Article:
Ground faults are a dangerous condition that occurs when electricity develops an unintended path to a grounded surface. Properly functioning electrical systems follow an intended low-resistance grounding path. When there is a break in this grounding path, one’s body can become the grounding path, causing severe or fatal electric shocks. GFCIs are designed to mitigate the risk of this electrical danger.
As an electrical company in Orlando, we can tell you that the last thing you want is an electrical shock. When you experience an electrical shock, it generally happens due to a ground fault and part of your body has contacted an electrical current. Absent a shorter, properly functioning path to ground, your body acts as the conductor, causing an electrical shock varying in intensity from simply unpleasant to deadly. There are several situations in which this can occur. For instance, if you were to touch a live electrical wire and then touch any grounded metal object such as a washing machine or water faucet, you would receive an electrical shock. Likewise, if you were to touch that same washing machine and it happened to have a bare electrical wire touching its metal case (causing it to be charged with electricity), when you then touched any other grounded metal object, you would also receive an electrical shock.
Touching a live electrical wire is never a good idea and can easily be avoided but, in the second example we illustrated, you might have no way of knowing that the washing machine was electrically charged due to a ground fault. That’s where a ground fault circuit interrupter (GFCI) comes into play. If our washing machine were connected to a GFCI, the ground fault would be detected by the GFCI and the power would be interrupted before a shock could occur. The GFCI handles this by continuously monitoring the current flow through a circuit. If it detects that more current is flowing to the device than from it, it knows that a ground fault has occurred and power is interrupted.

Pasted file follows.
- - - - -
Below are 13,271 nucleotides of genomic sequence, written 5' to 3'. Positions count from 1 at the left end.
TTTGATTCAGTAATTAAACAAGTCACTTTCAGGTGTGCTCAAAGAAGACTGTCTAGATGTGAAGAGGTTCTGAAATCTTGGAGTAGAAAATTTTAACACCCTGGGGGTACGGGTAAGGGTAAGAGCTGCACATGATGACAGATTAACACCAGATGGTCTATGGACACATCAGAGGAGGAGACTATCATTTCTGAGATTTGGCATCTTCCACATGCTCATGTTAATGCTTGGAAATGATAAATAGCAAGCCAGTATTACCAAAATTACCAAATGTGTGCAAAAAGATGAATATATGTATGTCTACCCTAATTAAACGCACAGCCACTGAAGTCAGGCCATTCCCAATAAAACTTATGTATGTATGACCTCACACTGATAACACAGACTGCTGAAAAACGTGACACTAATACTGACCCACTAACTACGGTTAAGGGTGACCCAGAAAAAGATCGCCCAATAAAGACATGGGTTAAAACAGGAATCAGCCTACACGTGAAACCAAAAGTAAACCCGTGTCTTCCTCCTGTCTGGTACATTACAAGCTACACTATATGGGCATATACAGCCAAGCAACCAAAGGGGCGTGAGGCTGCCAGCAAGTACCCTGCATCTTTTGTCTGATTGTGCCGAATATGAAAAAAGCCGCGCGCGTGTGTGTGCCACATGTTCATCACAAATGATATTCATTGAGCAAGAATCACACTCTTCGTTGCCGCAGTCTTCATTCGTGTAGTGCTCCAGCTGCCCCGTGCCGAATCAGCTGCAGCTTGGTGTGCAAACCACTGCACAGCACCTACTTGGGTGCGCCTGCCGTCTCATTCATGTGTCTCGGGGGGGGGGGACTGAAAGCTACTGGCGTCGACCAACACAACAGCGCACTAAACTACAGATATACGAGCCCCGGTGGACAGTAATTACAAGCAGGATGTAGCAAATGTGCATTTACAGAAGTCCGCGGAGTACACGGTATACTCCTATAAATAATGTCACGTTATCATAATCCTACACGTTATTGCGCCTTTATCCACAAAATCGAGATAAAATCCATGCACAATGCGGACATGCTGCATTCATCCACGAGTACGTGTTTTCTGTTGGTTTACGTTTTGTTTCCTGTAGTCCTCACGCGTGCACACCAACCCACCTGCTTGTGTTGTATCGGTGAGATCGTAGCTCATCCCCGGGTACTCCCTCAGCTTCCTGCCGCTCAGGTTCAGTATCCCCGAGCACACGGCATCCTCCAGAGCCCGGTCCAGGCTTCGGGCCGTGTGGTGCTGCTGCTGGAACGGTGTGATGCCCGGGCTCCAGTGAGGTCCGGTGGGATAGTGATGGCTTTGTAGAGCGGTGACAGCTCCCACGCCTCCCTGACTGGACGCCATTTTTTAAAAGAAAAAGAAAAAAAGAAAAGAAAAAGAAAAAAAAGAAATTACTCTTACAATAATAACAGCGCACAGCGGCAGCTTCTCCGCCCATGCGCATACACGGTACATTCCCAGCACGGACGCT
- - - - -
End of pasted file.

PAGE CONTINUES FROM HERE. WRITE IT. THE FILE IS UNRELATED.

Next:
The Electrical Safety Foundation International (ESFI) has recently estimated that the number of home electrocutions has halved by the recent increase in GFCI installations. Due to their increased safety and ability to prevent dangerous electrical shocks, GFCIs are required by the National Electric Code in all new kitchens, bathrooms, crawl spaces and most outdoor receptacles. Owners of older houses have a number of options for retrofitting their electrical outlets, which you should discuss with your licensed electrician. We will be happy to be the electrician in Orlando to answer any and all questions you may have.
It’s simple to identify GFCI outlets in your home. Just examine your outlets, ensure that they have three prongs and a “test” and “reset” button in the center (the picture associated with our article also represents a typical GFCI outlet). If you do have GFCI outlets, it’s a very good idea to test them on at least a monthly basis. To do this, simply plug in a portable lamp to each GFCI outlet, make sure the lamp is turned on and press the “test” button. If the lamp does not immediately turn off, indicating the GFCI has done its job in interrupting the power flow, the GFCI should be replaced.
In summary, we hope this article has been informative and shown the importance of GFCIs and demonstrated the dangerous nature of electricity and the precautions that should be taken in its use.
Spectrum Electric is a top electrical service in Orlando and aims to educate in all aspects of home electrical safety, wiring and outlet installation. We handle any and all core electrical services, both residential and commercial.